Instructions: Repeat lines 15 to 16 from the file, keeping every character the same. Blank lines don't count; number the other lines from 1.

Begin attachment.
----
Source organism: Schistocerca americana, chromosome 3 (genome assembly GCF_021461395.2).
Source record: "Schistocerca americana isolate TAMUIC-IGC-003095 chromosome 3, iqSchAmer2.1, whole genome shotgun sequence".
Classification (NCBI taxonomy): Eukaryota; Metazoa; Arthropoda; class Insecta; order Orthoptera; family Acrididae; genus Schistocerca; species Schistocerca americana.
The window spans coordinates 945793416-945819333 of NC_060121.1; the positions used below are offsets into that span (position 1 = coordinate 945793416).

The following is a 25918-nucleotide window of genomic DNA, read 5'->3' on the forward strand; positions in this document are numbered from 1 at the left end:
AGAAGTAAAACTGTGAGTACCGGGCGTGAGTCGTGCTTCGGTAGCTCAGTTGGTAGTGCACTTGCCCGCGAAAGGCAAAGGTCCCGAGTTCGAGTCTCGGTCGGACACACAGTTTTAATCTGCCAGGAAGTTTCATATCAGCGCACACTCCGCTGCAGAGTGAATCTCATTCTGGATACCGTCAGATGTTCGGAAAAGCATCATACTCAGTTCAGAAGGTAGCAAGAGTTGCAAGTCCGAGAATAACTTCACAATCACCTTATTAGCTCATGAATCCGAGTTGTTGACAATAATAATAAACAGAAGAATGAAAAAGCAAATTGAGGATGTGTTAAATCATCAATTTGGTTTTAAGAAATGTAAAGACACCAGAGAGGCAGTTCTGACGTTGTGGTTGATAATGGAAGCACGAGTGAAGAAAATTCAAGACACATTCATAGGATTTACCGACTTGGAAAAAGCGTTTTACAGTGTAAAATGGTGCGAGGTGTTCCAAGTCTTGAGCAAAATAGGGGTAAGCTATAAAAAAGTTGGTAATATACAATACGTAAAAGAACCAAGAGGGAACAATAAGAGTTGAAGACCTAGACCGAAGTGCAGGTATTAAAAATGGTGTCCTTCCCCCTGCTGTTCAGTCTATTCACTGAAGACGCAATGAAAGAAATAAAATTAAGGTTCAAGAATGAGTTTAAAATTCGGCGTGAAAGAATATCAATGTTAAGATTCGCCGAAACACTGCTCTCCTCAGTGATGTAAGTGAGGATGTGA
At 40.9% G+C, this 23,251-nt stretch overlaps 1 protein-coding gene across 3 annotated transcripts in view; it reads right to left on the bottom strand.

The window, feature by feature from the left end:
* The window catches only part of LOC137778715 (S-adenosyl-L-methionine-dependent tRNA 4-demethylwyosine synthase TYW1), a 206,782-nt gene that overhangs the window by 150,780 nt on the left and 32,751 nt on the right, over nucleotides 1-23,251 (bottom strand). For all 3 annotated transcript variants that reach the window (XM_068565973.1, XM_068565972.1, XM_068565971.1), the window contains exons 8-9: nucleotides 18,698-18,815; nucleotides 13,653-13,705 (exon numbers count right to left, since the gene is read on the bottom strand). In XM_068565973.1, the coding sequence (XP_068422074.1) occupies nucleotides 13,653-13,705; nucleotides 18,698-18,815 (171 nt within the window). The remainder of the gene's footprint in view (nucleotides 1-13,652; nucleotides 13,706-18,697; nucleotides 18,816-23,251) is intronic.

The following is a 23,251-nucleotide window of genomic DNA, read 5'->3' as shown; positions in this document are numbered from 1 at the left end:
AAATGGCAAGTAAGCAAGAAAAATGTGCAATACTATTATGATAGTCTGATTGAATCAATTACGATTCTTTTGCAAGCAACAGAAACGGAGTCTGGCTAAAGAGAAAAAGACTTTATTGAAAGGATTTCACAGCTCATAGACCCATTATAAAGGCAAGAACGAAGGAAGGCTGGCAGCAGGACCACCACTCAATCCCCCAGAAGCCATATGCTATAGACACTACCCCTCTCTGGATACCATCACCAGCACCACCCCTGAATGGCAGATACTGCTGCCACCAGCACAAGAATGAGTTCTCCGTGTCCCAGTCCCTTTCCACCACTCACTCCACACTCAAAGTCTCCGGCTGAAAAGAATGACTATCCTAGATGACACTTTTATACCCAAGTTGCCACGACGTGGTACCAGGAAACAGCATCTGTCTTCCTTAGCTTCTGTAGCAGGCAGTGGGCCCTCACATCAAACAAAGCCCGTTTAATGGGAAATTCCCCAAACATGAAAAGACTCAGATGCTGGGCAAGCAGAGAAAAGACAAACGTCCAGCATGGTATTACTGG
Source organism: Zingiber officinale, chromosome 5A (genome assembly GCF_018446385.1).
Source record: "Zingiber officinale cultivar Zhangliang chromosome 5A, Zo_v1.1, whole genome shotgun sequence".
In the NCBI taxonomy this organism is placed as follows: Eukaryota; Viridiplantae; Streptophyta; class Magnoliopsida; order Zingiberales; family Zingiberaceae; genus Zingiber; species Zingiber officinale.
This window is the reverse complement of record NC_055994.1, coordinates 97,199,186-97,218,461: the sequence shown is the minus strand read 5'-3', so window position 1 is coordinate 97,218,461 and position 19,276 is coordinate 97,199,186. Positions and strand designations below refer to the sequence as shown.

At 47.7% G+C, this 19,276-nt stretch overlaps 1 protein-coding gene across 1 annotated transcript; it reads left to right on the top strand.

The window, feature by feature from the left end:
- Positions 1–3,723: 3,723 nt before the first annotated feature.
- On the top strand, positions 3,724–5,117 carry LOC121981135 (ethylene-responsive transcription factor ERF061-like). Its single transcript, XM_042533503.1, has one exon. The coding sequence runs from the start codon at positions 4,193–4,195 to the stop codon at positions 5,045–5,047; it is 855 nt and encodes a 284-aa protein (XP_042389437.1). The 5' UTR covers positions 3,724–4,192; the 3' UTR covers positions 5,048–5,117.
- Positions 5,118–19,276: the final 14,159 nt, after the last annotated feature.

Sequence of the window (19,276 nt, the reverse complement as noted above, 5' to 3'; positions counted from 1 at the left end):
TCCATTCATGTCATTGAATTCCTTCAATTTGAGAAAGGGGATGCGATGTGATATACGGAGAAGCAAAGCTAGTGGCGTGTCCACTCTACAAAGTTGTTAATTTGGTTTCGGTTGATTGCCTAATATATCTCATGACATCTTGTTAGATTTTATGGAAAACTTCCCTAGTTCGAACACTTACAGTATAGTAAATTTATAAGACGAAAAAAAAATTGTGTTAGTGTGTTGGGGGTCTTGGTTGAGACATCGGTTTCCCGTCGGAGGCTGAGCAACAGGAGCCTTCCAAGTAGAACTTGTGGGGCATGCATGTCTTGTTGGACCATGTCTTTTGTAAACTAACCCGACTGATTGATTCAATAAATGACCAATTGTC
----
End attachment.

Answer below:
This window is the reverse complement of record NC_055994.1, coordinates 97,199,186-97,218,461: the sequence shown is the minus strand read 5'-3', so window position 1 is coordinate 97,218,461 and position 19,276 is coordinate 97,199,186. Positions and strand designations below refer to the sequence as shown.

At 47.7% G+C, this 19,276-nt stretch overlaps 1 protein-coding gene across 1 annotated transcript; it reads left to right on the top strand.